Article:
Football takes Behning on life’s journey

When a young man picks up a sport for the first time, he hardly begins to dream of going anywhere past even the high school level as anything but that – a dream. Mark Behning, however, made that dream a reality.

Behning was a two-sport athlete at Denton High between football and track and field. The Bronco right tackle won first team honors for All-District, All-Area, All-Greater Dallas, and All-State in football his senior year before moving on to major college football and eventually, the NFL.

Behning arrived on Denton High’s campus the fall of 1977 from Chester O. Strickland Middle School, a little over a mile and a half away. The University of North Texas had an impact on student life at Denton High, especially influencing the music scene.

“It was the rock and roll era,” Behning said. “It was pretty cool. Not everybody, but there were a lot of guys at Denton High that were in bands. There were a couple of rock bands at school. And the guys that were in them – they looked like the classic seventies rock band. They all looked like Fleetwood Mac. The girls were really hippy-looking, and the guys were all long hair, real druggy-looking guys, and they played kick-ass rock and roll.”

Some who knew Behning as he grew up saw his impressive frame as prodigious.

“I had people telling me from an early age, ‘I’m going to see you in the NFL,’” Behning said. “I was always big. Tall. I was like six-foot-one by the time I was in sixth grade, and maybe 220 [pounds]. It’s awkward being that big when you’re a kid too, so as I went through, I continued to grow. When I was in tenth grade, I was six-five, 240. And by the time I graduated I was six-six, 260. So back then I was a pretty good-sized kid.”

While he appreciated the compliments, Behning never became overconfident. The goal was always the same: get better.

“It was comforting that they had that confidence in me,” Behning said. “I never thought I was good enough. I wanted to be good. I worked my ass off when I was in high school. I went out of my way to do things that nobody else would do. I would go train on weekends and Friday nights. A buddy of mine, a guy who played next to me on the O-Line in high school, his next-door neighbor was the offensive line coach at UNT, so he gave us access to use their weight room. So we went to the weight room on Friday nights. And we worked out because we knew our friends were out partying, or cruising on the strip, or whatever. We made a point of doing something for us during that time. You always hear stories about people and the dedication that they have, and outworking their opponents, investing more, working harder than the other guy. That was my classic story: I was going to outwork them. If it was a matter of hard work, I was your guy.”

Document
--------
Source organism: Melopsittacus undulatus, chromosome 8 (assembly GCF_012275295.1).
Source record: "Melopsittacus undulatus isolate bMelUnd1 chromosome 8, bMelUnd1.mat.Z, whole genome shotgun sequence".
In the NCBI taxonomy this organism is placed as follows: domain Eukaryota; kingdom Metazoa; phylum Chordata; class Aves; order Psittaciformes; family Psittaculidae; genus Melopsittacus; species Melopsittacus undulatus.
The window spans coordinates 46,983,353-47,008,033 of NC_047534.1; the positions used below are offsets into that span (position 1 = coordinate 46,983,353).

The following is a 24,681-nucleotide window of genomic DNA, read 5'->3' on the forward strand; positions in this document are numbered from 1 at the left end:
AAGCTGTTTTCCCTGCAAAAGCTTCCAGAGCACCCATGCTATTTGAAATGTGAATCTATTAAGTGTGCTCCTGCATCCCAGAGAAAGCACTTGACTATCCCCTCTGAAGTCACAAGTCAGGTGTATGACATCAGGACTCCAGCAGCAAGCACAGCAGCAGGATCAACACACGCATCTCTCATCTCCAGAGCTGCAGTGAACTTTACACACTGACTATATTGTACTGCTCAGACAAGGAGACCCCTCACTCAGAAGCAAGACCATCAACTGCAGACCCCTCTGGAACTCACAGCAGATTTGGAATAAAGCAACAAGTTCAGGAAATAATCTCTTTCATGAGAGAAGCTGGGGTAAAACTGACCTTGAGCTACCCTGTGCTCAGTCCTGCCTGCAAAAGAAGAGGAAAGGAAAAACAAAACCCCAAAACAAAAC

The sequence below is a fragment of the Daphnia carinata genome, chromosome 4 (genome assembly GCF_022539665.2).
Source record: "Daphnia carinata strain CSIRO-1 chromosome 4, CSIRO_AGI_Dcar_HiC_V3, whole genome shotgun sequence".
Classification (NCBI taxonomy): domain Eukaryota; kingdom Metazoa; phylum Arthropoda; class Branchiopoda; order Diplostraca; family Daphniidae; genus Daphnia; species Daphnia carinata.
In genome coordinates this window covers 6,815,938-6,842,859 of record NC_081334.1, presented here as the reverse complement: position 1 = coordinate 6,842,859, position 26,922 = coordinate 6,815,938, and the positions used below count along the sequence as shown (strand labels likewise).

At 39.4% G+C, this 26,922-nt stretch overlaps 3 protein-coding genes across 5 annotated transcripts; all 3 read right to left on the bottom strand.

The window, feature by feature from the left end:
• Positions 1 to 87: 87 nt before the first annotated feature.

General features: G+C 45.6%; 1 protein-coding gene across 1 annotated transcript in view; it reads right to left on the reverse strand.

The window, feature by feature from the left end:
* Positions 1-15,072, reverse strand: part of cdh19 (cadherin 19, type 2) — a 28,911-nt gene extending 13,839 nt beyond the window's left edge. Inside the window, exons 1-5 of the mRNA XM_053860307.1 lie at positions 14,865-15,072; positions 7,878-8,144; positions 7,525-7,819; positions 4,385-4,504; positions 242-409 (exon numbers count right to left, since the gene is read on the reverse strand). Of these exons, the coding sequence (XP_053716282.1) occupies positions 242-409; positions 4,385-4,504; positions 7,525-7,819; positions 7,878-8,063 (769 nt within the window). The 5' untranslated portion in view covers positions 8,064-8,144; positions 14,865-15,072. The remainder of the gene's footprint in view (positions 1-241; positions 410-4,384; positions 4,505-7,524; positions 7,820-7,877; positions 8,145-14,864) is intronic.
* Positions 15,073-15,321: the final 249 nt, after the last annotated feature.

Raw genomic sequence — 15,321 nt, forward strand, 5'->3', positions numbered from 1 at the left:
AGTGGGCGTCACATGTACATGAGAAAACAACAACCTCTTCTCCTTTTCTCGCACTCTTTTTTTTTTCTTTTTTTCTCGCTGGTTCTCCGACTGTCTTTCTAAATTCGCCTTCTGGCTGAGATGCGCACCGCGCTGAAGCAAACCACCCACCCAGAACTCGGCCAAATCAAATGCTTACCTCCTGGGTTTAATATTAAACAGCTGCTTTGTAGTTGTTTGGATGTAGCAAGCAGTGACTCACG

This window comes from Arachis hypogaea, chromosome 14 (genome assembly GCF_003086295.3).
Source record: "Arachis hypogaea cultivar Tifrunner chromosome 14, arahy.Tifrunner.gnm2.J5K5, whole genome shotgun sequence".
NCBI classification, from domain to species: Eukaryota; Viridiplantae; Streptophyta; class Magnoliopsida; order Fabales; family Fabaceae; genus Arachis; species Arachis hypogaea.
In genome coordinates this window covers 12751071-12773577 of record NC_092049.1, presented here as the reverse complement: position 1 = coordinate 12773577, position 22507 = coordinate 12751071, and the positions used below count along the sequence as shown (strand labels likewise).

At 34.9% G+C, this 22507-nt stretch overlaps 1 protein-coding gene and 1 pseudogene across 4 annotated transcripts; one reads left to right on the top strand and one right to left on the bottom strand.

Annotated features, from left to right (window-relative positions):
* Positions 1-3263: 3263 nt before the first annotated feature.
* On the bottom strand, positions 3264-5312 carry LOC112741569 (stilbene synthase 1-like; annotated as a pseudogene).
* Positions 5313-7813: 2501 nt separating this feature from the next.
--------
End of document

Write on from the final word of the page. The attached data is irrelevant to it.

During and after his senior year of football, Behning began to attract a lot of attention from colleges.

“I got recruited by everybody,” Behning said. “I’ve got file boxes. Just hundreds and hundreds of recruiting letters; personal letters from famous alumni. And then coaches would come to school and coincidentally ‘bump into you.’ And I’d have two or three college coaches in town three or four days a week. It was very flattering. People knew when the University of Texas was in town, because they’d have their burnt orange coaching regalia on; and then the Oklahoma Sooners would come to town; and then Notre Dame would be here – it was just pretty cool that all of these schools were coming here to see me.